Planning is everything
Whether it’s a short strapline or a piece of long-form content, you should always start with planning to make sure you know precisely what angle you’re taking before your pen hits the paper. This starts with thinking about what stage of the journey your reader is currently in.
Consider your communications plan and where your reader sits within that. For example, if they’re just starting out in the awareness stage then you’ll want to be writing attention grabbing and informative copy. If they’re in the consideration stage, you’ll need to be providing a solution to their problem. And if they’re at the decision stage, they’ll be looking for proof in the form of testimonials and case studies. We adopted this approach when crafting content for Wiltshire Council’s foster carer recruitment campaign.
Be audience appropriate
Identifying who your audience is and what they’re looking for from your copy is also crucial to crafting good copy. How you’ll write will vary depending on your audience’s demographics, such as age, position and location. So it’s important to make sure you know as many of those those details as possible before you begin.
It’s also vital to make sure that your copy is audience centric. Organisations are often tempted to see copywriting as another opportunity to talk about themselves, but this approach isn’t particularly engaging for the reader. You should instead write in a way that directly addresses and meets your audience’s needs.
Make it tell a story
Anecdotes are often a key part of face to face interaction, and this is because virtually everyone enjoys being told a story. Storytelling can be a powerful copywriting technique for building a sense of excitement, trust and community with your audience.
One of the best ways to approach this is to put yourself in your audience’s shoes and talk about when you also faced that issue, how you overcame it, and how you got to the place you’re at now. When it comes to writing a story, it can be helpful to follow the IBCR structure (introduction, build-up, climax and resolution). Remembering of course to tie in how your product or service ties into that point of resolution.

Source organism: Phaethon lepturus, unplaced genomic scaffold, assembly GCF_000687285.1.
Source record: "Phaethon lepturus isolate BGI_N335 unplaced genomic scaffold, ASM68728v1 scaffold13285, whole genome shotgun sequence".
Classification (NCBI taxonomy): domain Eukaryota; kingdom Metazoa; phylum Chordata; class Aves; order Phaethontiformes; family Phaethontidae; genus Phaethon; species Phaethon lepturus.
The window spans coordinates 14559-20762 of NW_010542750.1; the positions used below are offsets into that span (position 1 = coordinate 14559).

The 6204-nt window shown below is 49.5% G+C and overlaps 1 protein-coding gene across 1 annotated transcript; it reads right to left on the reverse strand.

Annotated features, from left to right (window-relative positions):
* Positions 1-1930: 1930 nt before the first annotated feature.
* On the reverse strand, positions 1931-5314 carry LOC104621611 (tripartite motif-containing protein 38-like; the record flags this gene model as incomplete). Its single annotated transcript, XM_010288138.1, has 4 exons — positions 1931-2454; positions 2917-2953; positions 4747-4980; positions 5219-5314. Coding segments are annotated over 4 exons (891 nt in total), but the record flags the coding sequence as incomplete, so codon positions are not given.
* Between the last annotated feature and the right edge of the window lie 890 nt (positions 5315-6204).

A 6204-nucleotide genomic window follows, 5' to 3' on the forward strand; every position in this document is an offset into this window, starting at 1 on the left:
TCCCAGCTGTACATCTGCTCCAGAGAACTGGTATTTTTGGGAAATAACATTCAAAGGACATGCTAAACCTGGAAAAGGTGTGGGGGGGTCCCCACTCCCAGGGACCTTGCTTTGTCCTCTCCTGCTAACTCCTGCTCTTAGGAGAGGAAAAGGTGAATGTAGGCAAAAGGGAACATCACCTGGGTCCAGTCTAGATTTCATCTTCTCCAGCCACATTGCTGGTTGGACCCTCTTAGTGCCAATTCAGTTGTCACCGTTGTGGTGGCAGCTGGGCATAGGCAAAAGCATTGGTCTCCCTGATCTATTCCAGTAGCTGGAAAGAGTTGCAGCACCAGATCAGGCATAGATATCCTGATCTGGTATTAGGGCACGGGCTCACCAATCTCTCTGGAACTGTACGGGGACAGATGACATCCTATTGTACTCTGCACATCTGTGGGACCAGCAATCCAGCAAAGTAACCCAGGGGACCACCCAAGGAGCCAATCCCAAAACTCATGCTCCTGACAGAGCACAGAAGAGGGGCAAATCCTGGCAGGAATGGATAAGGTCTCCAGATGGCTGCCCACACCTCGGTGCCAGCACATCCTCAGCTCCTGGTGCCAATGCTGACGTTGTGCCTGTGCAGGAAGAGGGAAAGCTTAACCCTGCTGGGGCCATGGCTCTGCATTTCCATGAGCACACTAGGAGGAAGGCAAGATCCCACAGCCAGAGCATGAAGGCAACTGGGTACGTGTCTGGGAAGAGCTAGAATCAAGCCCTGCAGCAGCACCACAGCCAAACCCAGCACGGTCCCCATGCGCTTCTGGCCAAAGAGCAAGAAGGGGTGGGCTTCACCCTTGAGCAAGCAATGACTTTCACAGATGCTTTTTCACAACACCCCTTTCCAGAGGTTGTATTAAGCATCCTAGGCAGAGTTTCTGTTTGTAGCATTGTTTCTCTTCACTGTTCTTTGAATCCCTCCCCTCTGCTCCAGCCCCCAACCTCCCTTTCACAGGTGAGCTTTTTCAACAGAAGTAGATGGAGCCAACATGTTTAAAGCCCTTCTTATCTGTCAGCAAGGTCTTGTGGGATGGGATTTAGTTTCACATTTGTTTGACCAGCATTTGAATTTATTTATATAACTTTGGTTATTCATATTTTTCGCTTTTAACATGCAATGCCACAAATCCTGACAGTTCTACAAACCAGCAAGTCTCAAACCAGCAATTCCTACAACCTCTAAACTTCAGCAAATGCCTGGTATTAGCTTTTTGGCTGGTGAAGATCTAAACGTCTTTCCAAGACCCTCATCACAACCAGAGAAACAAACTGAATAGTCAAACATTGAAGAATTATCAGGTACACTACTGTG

Don't forget that you're writing for humans
It’s easy to forget sometimes that copy is in fact being written for humans. Therefore, it’s crucial to actually sound human. Copywriting is part of a conversation. You’re not simply asking your audience to attend your lecture - you’re seeking to engaging them in a dialogue.
This ties neatly into our next point…
Don't overcomplicate it
One of the most common mistakes with copywriting is to overcomplicate it with complex words and jargon. But this is actually quite isolating for your audience and runs the risk of making them feel inferior for not understanding what you’re saying.
Keep your copy concise. Your aim should be to make your point without beating around the bush, so don’t be tempted to throw in extra words that just aren’t needed.
It’s very important to make sure that what you’re saying is correct when it comes to copywriting, so make sure that you’ve checked your facts. You’ll also want to make sure that you include references wherever needed to justify any information or data you’ve included.
Getting someone to proofread your work is also important as this will help ensure that what you’re saying is both correct and clear. It’ll also wheedle out any pesky spelling or grammatical errors that have managed to sneak in unnoticed.
Although there are many different elements to consider, copywriting doesn’t have to be complicated. When you get it right, it can in fact be one of the most cost-effective marketing tactics.
For more copywriting inspiration from Eleven, check out our blog on how to find your brand's voice.
March 30, 2023
November 9, 2023